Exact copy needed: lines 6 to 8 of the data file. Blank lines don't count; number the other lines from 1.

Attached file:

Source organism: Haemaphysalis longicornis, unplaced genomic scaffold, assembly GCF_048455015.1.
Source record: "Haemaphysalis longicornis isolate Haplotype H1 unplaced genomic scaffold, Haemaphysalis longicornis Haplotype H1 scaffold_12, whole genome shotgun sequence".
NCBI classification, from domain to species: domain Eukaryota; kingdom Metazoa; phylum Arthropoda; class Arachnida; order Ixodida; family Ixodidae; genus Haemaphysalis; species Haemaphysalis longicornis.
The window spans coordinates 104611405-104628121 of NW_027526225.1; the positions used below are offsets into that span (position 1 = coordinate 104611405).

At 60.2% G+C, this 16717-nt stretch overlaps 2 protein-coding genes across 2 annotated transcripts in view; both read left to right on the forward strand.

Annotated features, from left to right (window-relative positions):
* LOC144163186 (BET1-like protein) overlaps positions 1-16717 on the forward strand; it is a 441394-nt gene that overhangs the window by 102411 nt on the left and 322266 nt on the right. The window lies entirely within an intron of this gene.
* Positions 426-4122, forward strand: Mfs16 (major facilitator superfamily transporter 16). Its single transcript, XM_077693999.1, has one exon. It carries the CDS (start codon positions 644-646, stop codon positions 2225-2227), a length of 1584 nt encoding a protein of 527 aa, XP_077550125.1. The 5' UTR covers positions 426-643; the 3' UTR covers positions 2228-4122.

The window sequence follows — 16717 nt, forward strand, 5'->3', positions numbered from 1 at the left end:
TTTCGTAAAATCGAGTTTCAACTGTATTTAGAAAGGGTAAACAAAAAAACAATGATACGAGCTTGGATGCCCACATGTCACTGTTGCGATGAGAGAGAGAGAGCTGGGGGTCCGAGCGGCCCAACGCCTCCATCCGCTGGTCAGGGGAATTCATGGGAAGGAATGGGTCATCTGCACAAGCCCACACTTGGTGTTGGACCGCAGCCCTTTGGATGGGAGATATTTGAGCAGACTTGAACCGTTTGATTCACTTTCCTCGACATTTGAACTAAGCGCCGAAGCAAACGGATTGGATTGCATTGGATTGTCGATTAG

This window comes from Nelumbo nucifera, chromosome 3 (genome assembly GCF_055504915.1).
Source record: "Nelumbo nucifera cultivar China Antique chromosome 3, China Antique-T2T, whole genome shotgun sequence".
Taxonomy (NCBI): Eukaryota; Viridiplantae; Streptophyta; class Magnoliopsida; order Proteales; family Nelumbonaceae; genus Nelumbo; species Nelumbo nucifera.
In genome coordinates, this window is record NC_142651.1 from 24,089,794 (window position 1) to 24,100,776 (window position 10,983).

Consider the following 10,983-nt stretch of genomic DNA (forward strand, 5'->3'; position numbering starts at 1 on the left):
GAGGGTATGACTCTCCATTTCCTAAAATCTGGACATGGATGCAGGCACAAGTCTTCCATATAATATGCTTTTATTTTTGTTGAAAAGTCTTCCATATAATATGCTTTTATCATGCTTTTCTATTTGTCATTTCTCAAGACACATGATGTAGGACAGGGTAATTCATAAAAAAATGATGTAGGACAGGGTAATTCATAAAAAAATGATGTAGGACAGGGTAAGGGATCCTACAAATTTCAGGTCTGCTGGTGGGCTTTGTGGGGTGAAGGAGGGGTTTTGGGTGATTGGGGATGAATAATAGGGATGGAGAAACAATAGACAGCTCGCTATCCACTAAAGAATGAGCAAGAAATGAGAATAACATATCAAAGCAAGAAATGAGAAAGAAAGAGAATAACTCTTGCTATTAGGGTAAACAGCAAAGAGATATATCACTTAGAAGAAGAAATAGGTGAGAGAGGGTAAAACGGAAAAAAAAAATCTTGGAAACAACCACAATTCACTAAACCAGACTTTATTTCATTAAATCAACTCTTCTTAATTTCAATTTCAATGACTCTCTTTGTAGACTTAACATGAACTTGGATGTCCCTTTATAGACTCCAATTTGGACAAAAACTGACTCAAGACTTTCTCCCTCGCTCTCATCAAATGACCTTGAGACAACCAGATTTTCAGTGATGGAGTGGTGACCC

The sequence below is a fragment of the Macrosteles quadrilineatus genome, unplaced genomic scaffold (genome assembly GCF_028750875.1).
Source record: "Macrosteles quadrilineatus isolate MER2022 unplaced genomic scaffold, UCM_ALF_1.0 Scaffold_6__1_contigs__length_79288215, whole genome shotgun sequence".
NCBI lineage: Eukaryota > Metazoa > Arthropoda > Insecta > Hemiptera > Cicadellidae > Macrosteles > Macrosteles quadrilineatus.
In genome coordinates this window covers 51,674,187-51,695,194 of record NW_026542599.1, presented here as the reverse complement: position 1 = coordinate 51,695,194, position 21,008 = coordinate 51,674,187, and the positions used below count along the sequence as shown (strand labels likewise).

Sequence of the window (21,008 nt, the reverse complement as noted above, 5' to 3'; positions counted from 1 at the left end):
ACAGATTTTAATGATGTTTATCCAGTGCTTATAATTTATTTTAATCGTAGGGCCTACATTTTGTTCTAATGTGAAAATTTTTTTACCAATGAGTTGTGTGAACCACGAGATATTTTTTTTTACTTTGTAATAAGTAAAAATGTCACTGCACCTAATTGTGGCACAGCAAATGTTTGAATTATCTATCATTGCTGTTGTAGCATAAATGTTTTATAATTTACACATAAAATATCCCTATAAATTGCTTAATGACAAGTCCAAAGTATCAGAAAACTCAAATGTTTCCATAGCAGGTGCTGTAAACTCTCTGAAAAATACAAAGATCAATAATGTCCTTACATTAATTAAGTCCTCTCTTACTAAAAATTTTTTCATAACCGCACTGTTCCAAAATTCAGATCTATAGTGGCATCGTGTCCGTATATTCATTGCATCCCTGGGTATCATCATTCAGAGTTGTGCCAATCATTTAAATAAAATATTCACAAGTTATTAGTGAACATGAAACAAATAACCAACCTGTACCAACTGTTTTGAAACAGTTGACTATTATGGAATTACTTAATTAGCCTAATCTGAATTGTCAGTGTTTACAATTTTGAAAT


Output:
Annotated features, from left to right (window-relative positions):
* LOC144163186 (BET1-like protein) overlaps positions 1-16717 on the forward strand; it is a 441394-nt gene that overhangs the window by 102411 nt on the left and 322266 nt on the right. The window lies entirely within an intron of this gene.
* Positions 426-4122, forward strand: Mfs16 (major facilitator superfamily transporter 16). Its single transcript, XM_077693999.1, has one exon. It carries the CDS (start codon positions 644-646, stop codon positions 2225-2227), a length of 1584 nt encoding a protein of 527 aa, XP_077550125.1. The 5' UTR covers positions 426-643; the 3' UTR covers positions 2228-4122.